The overarching aim of WP3 is to set out a general context in which young people in each country and across Europe form their work expectations and «negotiate» their labour market integration and transition from youth to adulthood. Maria Symeonaki and the Greek team at Panteion University of Social and Political Sciences (UPSPS), Greece have produced the third academic working paper focusing on the role of the economic crisis in determining the degree of early job insecurity in Europe (D3.3.).
The analysis and results uncover significant differences between European countries in:
- the transition probabilities of young individuals among labour market states
- the school-to-labour market entry probabilities of young individuals
- gender differences in school-to-work transition probabilities
- labour fluidity of young individuals
- early job insecurity indicators, and
- the way all the above have evolved over time, during the years of the financial crisis 2007 to present
There are a number of countries (e.g. Bulgaria, Croatia, Estonia, Greece, Cyprus, Italy, Spain, Slovenia), where the probabilities from employment to unemployment increased significantly during the crisis. There are only two countries (Luxemburg and Switzerland) in which these probabilities decreased, whereas in Poland the probabilities of going from employment to unemployment remained at the same level. Looking at the probabilities of going from unemployment to employment and their evolution over time, it is found that these probabilities decreased in the first mentioned countries, as well as in Romania, Slovakia, and Sweden. On the other hand in Czech Republic, Hungary, Latvia, Malta, Poland and Switzerland the probability of going from unemployment to employment increased during the years of the crisis. In general, though, one could say that in the majority of countries, young individuals are less likely to exit unemployment and, at the same time, have lower chances of finding a job when they are unemployed, when compared with the chances that they had at the beginning of the crisis.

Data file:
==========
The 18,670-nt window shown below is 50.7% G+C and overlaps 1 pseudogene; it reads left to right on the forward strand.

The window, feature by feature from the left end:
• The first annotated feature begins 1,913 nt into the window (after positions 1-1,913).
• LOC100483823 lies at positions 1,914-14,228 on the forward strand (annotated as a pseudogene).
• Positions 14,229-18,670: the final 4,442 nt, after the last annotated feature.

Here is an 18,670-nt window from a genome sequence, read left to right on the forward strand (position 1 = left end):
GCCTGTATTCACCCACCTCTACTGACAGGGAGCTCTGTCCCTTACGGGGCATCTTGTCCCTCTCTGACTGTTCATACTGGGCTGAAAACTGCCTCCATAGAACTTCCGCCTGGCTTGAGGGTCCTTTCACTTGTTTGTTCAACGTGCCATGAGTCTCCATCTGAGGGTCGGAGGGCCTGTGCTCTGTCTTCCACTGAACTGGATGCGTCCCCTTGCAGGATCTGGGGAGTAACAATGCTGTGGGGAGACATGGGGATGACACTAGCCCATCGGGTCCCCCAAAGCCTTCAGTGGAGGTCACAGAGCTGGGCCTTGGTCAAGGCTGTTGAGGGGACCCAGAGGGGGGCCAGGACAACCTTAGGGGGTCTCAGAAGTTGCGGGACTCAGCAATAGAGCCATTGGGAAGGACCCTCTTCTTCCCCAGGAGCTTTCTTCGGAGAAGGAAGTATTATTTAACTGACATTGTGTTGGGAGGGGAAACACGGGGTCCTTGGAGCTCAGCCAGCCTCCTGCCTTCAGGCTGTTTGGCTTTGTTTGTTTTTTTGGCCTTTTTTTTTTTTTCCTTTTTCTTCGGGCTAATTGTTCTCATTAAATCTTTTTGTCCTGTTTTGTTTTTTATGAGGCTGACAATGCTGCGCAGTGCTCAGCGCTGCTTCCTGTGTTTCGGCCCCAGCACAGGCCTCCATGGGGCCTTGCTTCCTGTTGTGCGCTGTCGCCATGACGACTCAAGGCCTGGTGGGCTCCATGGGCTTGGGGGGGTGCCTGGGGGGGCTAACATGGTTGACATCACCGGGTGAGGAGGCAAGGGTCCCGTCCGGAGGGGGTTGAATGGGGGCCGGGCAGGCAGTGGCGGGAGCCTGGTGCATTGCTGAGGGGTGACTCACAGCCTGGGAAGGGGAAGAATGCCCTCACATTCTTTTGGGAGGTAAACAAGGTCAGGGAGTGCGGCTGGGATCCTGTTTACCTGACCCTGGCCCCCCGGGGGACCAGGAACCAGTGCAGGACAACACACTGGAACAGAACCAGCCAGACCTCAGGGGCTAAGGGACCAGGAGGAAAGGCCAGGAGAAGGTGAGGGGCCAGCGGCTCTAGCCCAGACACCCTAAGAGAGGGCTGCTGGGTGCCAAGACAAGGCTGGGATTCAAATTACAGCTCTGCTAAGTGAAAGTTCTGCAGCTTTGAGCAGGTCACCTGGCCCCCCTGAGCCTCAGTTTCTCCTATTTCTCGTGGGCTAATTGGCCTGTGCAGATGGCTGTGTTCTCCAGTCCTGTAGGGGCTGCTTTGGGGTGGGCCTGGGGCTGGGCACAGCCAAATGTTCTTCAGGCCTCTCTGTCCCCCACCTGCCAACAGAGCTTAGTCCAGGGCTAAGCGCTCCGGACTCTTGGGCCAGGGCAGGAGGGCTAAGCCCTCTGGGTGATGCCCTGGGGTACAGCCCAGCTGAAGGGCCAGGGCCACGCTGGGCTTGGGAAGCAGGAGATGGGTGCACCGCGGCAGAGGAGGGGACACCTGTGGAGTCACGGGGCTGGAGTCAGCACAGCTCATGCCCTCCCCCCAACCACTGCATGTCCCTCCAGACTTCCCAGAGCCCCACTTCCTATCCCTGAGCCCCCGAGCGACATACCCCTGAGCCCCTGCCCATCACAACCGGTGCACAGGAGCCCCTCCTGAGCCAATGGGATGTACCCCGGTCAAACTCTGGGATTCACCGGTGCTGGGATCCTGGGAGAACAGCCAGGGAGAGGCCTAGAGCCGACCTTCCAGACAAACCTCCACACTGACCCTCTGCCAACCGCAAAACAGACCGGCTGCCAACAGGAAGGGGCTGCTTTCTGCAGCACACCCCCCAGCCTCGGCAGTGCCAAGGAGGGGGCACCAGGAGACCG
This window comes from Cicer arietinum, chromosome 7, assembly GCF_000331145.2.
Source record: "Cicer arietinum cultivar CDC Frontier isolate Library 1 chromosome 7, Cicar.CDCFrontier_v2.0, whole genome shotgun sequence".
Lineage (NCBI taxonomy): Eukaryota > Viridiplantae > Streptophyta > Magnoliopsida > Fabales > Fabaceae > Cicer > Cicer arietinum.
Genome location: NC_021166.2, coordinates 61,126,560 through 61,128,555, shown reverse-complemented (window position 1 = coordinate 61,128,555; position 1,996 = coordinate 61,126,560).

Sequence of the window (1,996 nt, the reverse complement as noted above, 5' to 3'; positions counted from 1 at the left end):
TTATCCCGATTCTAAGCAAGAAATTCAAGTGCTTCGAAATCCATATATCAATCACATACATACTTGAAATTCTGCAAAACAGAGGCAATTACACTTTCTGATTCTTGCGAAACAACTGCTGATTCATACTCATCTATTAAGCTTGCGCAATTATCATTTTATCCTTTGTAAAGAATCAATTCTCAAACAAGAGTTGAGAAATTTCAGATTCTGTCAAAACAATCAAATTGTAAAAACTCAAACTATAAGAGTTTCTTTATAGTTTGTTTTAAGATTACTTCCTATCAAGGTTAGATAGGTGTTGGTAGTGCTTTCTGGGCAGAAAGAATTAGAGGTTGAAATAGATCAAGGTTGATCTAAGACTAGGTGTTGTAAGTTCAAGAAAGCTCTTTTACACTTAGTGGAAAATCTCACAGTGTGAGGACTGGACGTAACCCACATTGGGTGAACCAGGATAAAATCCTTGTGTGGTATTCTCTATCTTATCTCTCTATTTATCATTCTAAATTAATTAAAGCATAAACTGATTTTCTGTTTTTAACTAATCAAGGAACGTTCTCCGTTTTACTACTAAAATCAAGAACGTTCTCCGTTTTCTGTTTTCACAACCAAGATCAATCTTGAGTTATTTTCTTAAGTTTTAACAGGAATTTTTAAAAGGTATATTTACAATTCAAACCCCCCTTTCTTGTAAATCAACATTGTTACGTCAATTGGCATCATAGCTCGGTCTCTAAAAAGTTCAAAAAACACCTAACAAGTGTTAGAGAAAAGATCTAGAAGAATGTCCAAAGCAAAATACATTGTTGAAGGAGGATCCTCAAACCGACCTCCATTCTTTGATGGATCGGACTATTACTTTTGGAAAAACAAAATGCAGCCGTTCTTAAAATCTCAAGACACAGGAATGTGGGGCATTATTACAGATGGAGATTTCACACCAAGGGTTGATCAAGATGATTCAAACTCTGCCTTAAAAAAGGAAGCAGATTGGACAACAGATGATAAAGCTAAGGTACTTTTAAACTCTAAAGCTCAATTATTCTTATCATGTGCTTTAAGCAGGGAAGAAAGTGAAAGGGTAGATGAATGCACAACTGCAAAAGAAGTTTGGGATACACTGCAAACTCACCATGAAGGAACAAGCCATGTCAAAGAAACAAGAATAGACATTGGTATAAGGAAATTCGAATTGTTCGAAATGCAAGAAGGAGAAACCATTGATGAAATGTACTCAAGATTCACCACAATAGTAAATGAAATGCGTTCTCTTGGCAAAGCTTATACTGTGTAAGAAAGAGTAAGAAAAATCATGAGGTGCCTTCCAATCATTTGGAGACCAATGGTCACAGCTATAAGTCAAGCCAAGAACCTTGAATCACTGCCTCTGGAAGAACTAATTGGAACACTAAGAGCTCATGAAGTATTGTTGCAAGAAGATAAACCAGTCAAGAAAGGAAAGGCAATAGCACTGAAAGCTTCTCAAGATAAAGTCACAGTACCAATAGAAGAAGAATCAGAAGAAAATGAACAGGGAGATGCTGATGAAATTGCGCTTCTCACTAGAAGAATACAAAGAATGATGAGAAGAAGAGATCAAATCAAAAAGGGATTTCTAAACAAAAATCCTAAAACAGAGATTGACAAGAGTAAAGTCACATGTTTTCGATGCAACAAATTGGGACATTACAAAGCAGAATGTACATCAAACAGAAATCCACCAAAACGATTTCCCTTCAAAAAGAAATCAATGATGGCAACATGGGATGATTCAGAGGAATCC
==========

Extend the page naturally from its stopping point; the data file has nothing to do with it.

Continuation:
There are considerable disparities among European countries in regards to early job insecurity. Some countries manage to get youth employed, while others are struggling with increased youth unemployment rates, youth unemployment ratios, education or training (NEET), part-time employment, temporary employment, long-term unemployment and a simultaneous decrease in the mean income of young individuals. These findings are particular true for Croatia, Greece, Spain, Italy and Ireland. It is noteworthy that part-time employment increased in all countries, while temporary employment has decreased only in Germany, Denmark, Norway and Lithuania. Further details can be found in NEGOTIATE working paper D3.3 (pdf)